Alexandra Solymar Matheny (15:53):
Sure, so the reason I said that we are very opportunistic when it comes to webinar creation and hosting is because we are a very small and scrappy team. So we do have plans for what topics we want to address in the next quarter or so, but we prioritize based on what's happening now and what is relevant to our target audience of eCommerce marketers. And 2020 was also a year of significant development for Zaius in terms of really seeing new features. So we tie our releases and their benefits into current topics.
Alexandra Solymar Matheny (16:31):
So a specific example for this is we came out with our SMS offering around the same time that COVID-19 hit. So when we hosted a webinar about omni-channel marketing and the role of SMS in it, we talked about how in this new, strange situation where everyone is staying at home and they can't visit physical stores, SMS and omni-channel messages are extremely effective in getting to consumers. So that's what I mean by creating something that is relevant, that is current, that is affecting our target audience, and tying it together with the message that we want to convey to them.
Gabriel Lim (17:16):
Gotcha, makes sense. So in terms of back to the question I was asking earlier, in terms of the most successful campaign that you have ran, could you share with us more about that and if we can get into brass tacks, like the numbers and the amount of pipeline created, how many sales opportunities? You know I'm going to ask this question.
Alexandra Solymar Matheny (17:37):
Sure, of course.
Gabriel Lim (17:38):
So yeah, yeah, so sorry, go ahead.
Alexandra Solymar Matheny (17:42):
Okay, so my favorite webinar is one that we ran with our agency partner, and it was our agency sales team and our partner who came to us with a request to host a webinar on business use cases within a very niche vertical. And in this vertical, some of them, the largest challenges were driving customers to their online stores as opposed to offline stores, and tying in-store customers to their online personas. So the partner generated interest: They sent out emails, they put out LinkedIn messages, and they did personal outreach, and we prepared the content.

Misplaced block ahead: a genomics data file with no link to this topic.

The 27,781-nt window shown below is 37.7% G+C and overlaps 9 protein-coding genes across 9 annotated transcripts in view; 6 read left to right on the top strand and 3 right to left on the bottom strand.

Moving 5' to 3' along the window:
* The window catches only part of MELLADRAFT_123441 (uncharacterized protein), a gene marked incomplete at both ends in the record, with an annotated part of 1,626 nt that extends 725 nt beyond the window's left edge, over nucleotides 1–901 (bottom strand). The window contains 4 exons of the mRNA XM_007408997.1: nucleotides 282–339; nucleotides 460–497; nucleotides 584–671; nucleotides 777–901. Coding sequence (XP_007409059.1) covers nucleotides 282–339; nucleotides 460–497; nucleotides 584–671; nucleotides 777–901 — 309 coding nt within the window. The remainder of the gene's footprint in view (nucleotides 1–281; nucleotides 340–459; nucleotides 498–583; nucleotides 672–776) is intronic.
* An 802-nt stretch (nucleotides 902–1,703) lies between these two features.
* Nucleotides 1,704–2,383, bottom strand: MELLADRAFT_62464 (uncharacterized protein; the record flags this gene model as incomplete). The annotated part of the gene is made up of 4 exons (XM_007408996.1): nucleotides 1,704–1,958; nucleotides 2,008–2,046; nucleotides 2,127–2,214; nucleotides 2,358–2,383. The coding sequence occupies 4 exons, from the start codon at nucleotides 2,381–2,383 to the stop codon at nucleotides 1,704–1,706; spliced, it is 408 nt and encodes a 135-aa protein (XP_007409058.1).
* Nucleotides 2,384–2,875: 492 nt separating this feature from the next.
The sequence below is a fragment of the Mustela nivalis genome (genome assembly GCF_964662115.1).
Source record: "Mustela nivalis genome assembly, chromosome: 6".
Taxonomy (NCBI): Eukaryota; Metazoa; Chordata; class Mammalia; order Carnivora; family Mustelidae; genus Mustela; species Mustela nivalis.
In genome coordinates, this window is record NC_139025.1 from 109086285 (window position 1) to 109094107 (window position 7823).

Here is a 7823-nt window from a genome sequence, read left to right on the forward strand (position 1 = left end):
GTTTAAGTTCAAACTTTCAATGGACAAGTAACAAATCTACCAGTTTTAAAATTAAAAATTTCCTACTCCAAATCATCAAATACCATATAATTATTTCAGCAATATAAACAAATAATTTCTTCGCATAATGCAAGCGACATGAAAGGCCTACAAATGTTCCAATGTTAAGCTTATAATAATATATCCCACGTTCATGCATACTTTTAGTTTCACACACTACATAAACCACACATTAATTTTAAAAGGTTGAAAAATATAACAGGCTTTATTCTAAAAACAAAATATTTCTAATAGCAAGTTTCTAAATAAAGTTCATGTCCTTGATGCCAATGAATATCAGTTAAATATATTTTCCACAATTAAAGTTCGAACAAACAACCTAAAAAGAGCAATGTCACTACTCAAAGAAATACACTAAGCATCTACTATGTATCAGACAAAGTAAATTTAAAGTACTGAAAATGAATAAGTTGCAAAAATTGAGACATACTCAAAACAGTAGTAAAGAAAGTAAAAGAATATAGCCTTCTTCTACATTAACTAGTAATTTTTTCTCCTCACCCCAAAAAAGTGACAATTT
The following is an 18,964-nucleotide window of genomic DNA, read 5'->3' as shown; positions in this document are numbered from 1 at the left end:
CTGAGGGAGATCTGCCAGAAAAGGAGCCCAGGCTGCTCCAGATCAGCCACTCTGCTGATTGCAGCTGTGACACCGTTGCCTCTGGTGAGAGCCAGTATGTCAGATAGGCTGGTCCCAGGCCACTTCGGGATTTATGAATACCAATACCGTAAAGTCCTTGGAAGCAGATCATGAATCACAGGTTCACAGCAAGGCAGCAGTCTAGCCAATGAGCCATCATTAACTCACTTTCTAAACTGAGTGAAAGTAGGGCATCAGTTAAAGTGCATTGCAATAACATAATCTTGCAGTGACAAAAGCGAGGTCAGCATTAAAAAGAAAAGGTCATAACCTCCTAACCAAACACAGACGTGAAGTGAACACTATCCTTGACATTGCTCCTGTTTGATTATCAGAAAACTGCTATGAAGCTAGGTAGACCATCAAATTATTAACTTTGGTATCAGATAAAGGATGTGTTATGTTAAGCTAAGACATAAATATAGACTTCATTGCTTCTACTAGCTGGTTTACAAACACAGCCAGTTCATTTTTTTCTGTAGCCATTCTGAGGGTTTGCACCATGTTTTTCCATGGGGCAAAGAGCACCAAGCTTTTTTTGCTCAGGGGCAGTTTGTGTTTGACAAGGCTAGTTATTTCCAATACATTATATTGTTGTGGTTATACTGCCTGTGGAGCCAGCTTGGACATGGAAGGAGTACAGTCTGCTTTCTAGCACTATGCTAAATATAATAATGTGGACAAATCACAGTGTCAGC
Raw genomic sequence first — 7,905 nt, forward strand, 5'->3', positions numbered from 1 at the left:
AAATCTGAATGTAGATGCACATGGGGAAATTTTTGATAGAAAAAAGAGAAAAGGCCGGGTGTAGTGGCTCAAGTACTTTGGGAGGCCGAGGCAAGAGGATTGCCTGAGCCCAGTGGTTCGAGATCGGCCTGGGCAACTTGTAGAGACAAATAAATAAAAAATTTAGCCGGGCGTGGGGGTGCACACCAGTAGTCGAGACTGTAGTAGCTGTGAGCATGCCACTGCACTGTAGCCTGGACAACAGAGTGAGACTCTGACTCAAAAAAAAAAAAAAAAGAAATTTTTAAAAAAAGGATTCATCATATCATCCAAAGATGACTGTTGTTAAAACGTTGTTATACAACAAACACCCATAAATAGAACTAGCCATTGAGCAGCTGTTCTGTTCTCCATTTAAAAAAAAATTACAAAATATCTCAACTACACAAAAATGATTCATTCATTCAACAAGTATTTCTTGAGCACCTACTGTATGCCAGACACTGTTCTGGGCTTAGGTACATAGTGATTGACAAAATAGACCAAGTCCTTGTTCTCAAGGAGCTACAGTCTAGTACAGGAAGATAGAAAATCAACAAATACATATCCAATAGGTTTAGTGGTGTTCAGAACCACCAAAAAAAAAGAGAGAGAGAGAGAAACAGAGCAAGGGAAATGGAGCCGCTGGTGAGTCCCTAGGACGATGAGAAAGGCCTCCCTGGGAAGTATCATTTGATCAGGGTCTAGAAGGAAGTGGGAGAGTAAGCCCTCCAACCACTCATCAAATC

Alexandra Solymar Matheny (18:29):
So at the end of this webinar, 26% of the attendees converted into customers, and the rest of them are still in the sales pipeline, and our sales team is still actively working with them. What was also incredible to me is how fast some of these prospects converted into customers. There was one prospect who ended up converting the day after the webinar. So while this is fantastic and I think it's a pretty rare opportunity, I think the reason that this webinar was so successful is, one, we had the backing of our agency partner.
Alexandra Solymar Matheny (19:10):
So like Brooke said previously, if you have somebody to vouch for you, you should definitely go and partner with them, because they are going to increase your validity. They are going to back you up to your prospects, so that was one reason. And then the other one is because, again, the content was extremely relevant to the attendees. So what I did is I told a story of all of us, all of the attendees and myself working for the same brick and mortar store, and we needed to adapt to our customers, growing demands to be served online.
Alexandra Solymar Matheny (19:47):
So I covered use cases that described how our platform can solve for those business problems that they face on a daily basis, like winning back disengaged customers or connecting offline customers to their online footprints and so on. So again, extremely relevant content in a timely manner, because this was right around at the beginning of the holiday season, and also increase our validity by having a partner, or a super user, or an investor partner with you to back you up.
Gabriel Lim (20:25):
Awesome, nice. Thanks for sharing. Brooke, I'm going to ask you the same question, an example of most successful virtual event or webinar that you've run this year in terms of pipeline and, in your opinion, what made it so successful?
Brooke Vogelsmeier (20:42):
Yeah, I think we're in the process of planning what will be our most successful one right now. I'll give you my example in a second, but we actually have a webinar tomorrow at 1:00 Eastern with Byron, and-
Gabriel Lim (20:55):
Brooke Vogelsmeier (20:56):
... we're releasing our fund 2020 benchmarks report, and we're bringing in data, a huge story, a person to back it up, and we have more registrations for this webinar than we've ever had. So my bold prediction is my favorite is yet to come, it's probably going to be tomorrow. But earlier this year, we actually were on the road, doing a roadshow, when COVID shut the world down. So our team was out actually in San Francisco when San Francisco locked down, and it was like, "Oh crap, go home.
Brooke Vogelsmeier (21:24):